Optimum hold and rigidity of the foot with the shoe means adequate energy transfer from your legs to the pedals, cranks, chainrings, and chain. In order to achieve this performance, you'll need to find the shoes that best adapt to your needs in function of the modalities that you practise.
One of the main aspects to evaluate of a cycle shoe is its weight. Using heavy shoes requires a greater effort in our pedalling and therefore lower performance. But obviously we mustn't neglect protection and therefore it is necessary to find the optimum ratio between weight and protection.
The inside of a cycle shoe must have a suitable breathability. The foot is in continuous movement whereby the moisture generated by the sweat can end up generating a greater sensation of cold due to poor ventilation. Of course, no matter how good the shoe is in this aspect, we need the sock for adequate breathability.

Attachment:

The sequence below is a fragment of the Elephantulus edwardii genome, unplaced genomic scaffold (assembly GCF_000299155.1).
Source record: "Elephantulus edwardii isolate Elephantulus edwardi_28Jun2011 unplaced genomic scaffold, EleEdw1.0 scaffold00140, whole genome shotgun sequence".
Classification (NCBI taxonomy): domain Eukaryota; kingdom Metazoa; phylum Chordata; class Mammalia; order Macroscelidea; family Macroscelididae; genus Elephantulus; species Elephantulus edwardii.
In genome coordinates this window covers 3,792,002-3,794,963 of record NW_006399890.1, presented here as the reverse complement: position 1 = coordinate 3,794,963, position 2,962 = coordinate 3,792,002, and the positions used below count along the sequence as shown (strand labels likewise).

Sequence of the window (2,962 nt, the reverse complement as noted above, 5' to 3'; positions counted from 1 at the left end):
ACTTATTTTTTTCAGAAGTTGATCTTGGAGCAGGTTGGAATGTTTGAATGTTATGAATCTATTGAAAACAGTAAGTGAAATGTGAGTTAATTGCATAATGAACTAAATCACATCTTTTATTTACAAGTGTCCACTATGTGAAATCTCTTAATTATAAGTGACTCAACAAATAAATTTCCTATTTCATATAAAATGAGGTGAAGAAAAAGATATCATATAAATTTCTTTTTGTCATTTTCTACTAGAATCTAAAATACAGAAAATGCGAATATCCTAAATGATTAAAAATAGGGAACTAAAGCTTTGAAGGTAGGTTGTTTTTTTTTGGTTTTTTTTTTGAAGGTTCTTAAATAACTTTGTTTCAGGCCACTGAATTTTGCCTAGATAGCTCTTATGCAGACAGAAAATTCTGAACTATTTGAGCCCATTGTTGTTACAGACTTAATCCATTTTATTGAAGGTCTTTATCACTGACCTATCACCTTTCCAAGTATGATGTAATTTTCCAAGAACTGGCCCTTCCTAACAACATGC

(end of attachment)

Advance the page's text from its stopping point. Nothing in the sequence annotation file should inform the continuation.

The hold and rigidity are other important points. To feel that the shoe has the appropriate hold gives us confidence to apply all the force required to the pedals in order to move the bike. The fastening systems also influence the way we use the force. You'll find different systems like, for example, via Velcro straps, a plastic micrometric fastener or a combination of the two. For the more purist cyclists there are some with laces and a retro design.
The sole is a very significant part of the cycle shoe, as it is the main difference between the footwear of each modality. In function of the cycle modality that you practise, you'll need one type of cleat, or another depending on whether the type of pedal is flat or not. The studs, mainly for mountain and cyclocross bicycle shoes, which provide optimum traction on those stretches that force you to get off the bike.
Lastly, as a complementary element, you have over shoes to fight the cold and rain. Also known as booties, there are two types: completely covering the shoe or those that just protect the toes.